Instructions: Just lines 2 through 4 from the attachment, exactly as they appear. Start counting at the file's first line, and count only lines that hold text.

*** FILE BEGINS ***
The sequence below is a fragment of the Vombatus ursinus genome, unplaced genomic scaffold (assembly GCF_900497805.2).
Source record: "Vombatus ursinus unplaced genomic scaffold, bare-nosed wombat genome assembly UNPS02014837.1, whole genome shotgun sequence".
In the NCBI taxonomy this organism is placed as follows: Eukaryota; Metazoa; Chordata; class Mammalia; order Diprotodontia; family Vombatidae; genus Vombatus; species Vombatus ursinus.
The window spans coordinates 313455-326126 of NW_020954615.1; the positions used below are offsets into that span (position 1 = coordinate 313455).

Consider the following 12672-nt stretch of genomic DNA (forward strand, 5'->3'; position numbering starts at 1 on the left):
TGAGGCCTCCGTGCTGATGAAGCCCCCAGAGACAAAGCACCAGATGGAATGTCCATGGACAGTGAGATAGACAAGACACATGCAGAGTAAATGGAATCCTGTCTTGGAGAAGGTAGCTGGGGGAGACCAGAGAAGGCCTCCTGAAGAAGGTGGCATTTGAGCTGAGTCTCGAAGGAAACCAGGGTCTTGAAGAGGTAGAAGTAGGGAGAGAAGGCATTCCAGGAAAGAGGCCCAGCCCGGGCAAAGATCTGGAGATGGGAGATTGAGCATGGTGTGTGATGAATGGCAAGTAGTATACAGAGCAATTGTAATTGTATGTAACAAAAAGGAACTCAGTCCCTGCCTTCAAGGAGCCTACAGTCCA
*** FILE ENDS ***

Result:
Source record: "Vombatus ursinus unplaced genomic scaffold, bare-nosed wombat genome assembly UNPS02014837.1, whole genome shotgun sequence".
In the NCBI taxonomy this organism is placed as follows: Eukaryota; Metazoa; Chordata; class Mammalia; order Diprotodontia; family Vombatidae; genus Vombatus; species Vombatus ursinus.
The window spans coordinates 313455-326126 of NW_020954615.1; the positions used below are offsets into that span (position 1 = coordinate 313455).